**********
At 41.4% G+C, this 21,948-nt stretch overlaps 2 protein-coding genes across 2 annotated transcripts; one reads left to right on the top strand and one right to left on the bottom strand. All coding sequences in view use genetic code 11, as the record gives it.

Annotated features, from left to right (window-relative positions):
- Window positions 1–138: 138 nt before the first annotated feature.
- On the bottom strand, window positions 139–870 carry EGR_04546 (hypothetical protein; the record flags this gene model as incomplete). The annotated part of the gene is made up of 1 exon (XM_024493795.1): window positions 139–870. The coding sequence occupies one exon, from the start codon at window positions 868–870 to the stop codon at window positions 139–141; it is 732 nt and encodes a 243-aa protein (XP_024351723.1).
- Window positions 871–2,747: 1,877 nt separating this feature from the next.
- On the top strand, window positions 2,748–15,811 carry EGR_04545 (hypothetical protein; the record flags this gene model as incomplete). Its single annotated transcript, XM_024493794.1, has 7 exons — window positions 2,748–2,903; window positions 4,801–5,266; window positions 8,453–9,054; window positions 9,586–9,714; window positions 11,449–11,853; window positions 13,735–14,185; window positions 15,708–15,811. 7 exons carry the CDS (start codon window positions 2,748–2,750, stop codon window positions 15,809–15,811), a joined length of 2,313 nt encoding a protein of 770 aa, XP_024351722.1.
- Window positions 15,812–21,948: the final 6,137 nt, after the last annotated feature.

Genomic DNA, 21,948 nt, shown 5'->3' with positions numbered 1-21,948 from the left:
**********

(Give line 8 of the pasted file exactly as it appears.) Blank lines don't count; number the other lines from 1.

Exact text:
Genomic DNA, 21,948 nt, shown 5'->3' with positions numbered 1-21,948 from the left: